• Curb-Stomp Battle: The dramatised battle of Chamdo confronts the hardened by the Chinese Civil War PLA veteran troops against a motley, poorly trained Tibetan militia. The resulting "battle" is a completely one-sided slaughter.
  • Darkest Hour: When trying to cross the Himalayas to Tibet, Heinrich and Peter are caught by a blizzard, with no supplies and their horse dying out of exposure, while someone is trying to attack their ramshackled tent.
  • Dead Sparks: The Harrers marriage is pretty much a formality: Heinrich is clearly not interested in his wife, and she cheats on him the second he leaves Austria.
  • "Dear John" Letter: While in the internment camp, Harrer receives a letter from his wife with divorce papers.
  • Desperately Looking for a Purpose in Life: Once escaping out of the internment camp, Harrer realises he has nothing to do and nowhere to go. The rest of the film is him trying to find any purpose for himself and, in the process, outgrowing his egoism.
  • Dog Food Diet: Heinrich and Peter try to shoo a dog away from its bowl once reaching Lhasa - and get caught eating its food.
  • Dueling Movies: With Kundun, a 1997 biopic of the 14th Dalai Lama directed by Martin Scorsese. Despite underperforming in the box office, still earned nearly 15 times more money than the bomb that Kundun turned out to be.
  • Ear Worm: Debussy's Clair de Lune is played by the music box and catches the attention of various characters.
  • Exact Words:
    Ngapoi Jigme: Rest assured, there will be no surrender as long as I am in Chamdo.
    [The very next shot is him riding away from the fortress, after setting on fire the ammo supply]
  • Fire-Forged Friends: Heinrich and Peter aren't very friendly to each other at first due to the former's arrogance and selfishness, but they become close after being forced to escape the British Army together and settling down in Tibet.
  • Five-Second Foreshadowing: During her introduction, Pema is having a measuring tape hanging over her neck, further portraying Harrer as too horny to think straight.
  • Foregone Conclusion:
    • The first hour of the movie suffers greatly from this trope, since viewers know from the get-go that Harrer will end up in Tibet, making any sort of dramatic build-up completely moot.
    • And of course, Tibet will be taken over by communist China.
  • Foreign Queasine: The classic: Tibetan tea, served with yak's milk and butter, drink when cold, just before the fat starts to solidify. It is widely considered to be one of the most disgusting drinks in existence, and the film uses it for comedic purposes.
  • The Friend Nobody Likes: It's hard to even call Harrer a friend. Both he and the other expedition members feel simply stuck with each other, while he's egocentric, stuck-up and deliberately distances himself from the rest of the group. For their part, they grudgingly accept his presence, but see and eventually comment on all his personal flaws. This eventually leads to a boiling point much later in the story, when, once in Tibet, Heinrich sells Peter's memento watch and gets chewed up for all his flaws, particularly his egoism.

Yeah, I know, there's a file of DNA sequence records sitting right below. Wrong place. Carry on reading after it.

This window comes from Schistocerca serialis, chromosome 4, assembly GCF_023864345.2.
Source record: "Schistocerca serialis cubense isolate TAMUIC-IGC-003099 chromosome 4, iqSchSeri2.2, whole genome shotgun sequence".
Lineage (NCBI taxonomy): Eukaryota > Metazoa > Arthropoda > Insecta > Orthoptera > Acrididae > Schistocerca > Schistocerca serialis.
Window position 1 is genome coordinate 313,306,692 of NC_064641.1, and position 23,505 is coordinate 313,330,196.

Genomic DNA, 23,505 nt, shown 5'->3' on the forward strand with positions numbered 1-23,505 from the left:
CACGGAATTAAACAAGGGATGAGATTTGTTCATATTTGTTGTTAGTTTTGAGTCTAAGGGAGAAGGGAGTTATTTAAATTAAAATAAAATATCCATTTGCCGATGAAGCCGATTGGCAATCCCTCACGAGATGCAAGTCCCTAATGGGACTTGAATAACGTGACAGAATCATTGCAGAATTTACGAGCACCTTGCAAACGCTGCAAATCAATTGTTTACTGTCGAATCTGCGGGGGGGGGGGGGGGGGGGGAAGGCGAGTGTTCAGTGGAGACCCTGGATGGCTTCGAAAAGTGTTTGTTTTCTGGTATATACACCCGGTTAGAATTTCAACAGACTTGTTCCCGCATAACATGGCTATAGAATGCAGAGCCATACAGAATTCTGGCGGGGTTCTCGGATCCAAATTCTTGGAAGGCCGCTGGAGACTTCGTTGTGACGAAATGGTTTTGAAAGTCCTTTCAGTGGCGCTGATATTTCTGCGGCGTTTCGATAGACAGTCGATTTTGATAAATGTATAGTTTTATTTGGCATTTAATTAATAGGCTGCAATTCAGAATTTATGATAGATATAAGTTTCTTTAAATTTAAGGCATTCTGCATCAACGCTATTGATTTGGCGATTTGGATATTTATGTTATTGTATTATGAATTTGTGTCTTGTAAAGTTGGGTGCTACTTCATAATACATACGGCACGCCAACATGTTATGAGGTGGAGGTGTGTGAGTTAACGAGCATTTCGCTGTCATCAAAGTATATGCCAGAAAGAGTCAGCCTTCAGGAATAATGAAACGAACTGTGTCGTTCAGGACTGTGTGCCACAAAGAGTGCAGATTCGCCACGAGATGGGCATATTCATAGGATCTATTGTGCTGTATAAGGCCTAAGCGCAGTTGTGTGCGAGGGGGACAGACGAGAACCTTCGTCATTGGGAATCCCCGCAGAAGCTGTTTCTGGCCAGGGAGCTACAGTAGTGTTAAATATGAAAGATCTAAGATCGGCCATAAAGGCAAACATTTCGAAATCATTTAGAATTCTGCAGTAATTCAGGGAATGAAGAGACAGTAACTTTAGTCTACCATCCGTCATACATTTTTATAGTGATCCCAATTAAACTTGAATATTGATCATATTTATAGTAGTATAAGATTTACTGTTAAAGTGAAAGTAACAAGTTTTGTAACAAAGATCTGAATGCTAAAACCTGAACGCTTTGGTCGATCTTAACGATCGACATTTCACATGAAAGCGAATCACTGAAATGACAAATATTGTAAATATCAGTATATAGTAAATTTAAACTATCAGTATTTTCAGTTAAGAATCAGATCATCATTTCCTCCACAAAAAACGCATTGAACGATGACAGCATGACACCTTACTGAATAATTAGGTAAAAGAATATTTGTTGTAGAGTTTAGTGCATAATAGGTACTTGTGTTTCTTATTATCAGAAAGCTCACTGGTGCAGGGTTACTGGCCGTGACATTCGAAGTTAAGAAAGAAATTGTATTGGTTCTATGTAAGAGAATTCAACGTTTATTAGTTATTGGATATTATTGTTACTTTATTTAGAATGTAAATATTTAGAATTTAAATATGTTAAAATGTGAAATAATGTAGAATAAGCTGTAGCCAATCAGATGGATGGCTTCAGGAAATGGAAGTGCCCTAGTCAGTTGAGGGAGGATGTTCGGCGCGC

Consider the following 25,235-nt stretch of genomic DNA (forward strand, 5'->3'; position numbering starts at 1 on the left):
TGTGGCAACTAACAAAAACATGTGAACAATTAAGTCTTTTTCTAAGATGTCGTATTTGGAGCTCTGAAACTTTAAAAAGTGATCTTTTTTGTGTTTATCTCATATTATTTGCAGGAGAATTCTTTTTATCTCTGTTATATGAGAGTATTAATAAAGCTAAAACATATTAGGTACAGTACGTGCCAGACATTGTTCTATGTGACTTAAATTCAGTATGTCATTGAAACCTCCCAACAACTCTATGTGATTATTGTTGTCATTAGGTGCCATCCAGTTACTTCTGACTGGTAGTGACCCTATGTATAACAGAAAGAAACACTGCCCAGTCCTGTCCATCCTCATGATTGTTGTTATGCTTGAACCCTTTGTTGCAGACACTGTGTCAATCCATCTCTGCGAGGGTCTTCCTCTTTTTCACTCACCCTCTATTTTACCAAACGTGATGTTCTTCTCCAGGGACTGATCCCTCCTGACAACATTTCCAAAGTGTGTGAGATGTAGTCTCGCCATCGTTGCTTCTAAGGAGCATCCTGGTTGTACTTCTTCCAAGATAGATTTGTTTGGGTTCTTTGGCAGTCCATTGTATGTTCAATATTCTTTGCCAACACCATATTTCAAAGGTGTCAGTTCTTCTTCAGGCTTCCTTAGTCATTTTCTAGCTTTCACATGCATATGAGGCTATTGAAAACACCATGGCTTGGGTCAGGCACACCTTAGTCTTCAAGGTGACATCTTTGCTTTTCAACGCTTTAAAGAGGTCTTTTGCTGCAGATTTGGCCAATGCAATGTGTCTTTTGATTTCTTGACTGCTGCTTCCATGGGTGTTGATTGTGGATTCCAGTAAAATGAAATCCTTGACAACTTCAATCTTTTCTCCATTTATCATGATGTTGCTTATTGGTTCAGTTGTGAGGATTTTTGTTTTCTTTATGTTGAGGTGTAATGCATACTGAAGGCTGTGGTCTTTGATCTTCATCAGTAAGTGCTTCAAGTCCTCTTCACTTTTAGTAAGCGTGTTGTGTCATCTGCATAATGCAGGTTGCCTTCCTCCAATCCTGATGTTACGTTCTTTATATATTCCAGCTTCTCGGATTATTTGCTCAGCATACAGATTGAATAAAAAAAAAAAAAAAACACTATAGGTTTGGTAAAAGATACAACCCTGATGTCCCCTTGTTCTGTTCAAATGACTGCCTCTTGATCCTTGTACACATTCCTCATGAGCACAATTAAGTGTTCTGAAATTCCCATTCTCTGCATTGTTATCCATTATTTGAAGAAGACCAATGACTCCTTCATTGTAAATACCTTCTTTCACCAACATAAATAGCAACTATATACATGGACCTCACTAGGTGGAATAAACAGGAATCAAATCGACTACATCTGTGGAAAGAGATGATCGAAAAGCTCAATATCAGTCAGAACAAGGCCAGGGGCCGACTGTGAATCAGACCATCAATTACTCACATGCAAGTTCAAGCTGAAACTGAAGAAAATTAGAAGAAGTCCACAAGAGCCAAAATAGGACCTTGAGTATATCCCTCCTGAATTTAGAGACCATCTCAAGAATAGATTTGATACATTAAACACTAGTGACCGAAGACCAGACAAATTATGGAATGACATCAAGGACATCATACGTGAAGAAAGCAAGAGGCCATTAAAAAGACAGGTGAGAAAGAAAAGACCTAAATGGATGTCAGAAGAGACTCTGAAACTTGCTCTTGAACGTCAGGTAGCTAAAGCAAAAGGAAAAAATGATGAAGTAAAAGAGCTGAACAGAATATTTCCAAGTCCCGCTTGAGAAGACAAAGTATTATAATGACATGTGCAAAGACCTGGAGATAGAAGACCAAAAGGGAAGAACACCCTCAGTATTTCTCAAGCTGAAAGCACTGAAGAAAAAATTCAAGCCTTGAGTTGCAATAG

• Friendship Moment:
    • After Peter calls Heinrich out for making him trade his watch and leaves him alone, the latter ignores him for a couple of minutes before catching up with Peter, admitting what he did was wrong, and sincerely apologizing.
    • Later in the movie, Heinrich manages to find Peter's watch and buy it back for him on Christmas. Peter, in turn, thanks Heinrich for saving his life and they hug.
  • The Good Chancellor: The Dalai Lama's regent is presented as a rigid man, but he also seems loyal to his spiritual leader and dedicated to preserving their country.
  • Going Native: Both Harrer and especially Aufschnaiter adopt more and more into Tibetan customs after settling in Lhasa. But even in the end, neither finds the Tibetan tea appealing and force themselves to drink it for the sake of a custom rather than pleasure.
  • Great Escape: Harrer tries again and again to run away from the internment camp. He only succeeds when backed by the rest of his expedition.
  • Green-Eyed Monster: Harrer becomes progressively more jealous of Pema taking more and more interest in Peter, rather than him. Eventually she confronts him over actively ruining their friendship, while also trying to damage her relationship with Peter.
  • Hiding Behind the Language Barrier: As part of their "ignorant, lost foreign tourist" act, both Heinrich and Peter pretend that they have no idea why the border guards and road patrols try to turn them away, always applying Translation by Volume. They are, of course, fully aware that foreigners are forbidden from getting into Tibet.
  • Historical Hero Upgrade: The movie downplays Heinrich Harrer's involvement in the Nazi Party. To be fair, he later described it as a youthful mistake and he never actually fought for the Nazis, having left Europe before the start of the war. Still, the image of him insisting that he's Austrian and only reluctantly taking the Nazi flag is a false one.
  • Historical Villain Upgrade: Ngapoi Ngawang Jigme was a very complex person, with a nuanced stance over Chinese control over Tibet, and at his worst, he could be considered a Tragic Monster. The film portrays him as an ambitious, self-serving Quisling, who knowingly doomed his own country and its culture for personal profit.
  • I Hate Past Me: Once the communists start pushing toward Tibet, Harrer comments how he dislikes the fact that he once supported a military regime trying to overpower weaker nations.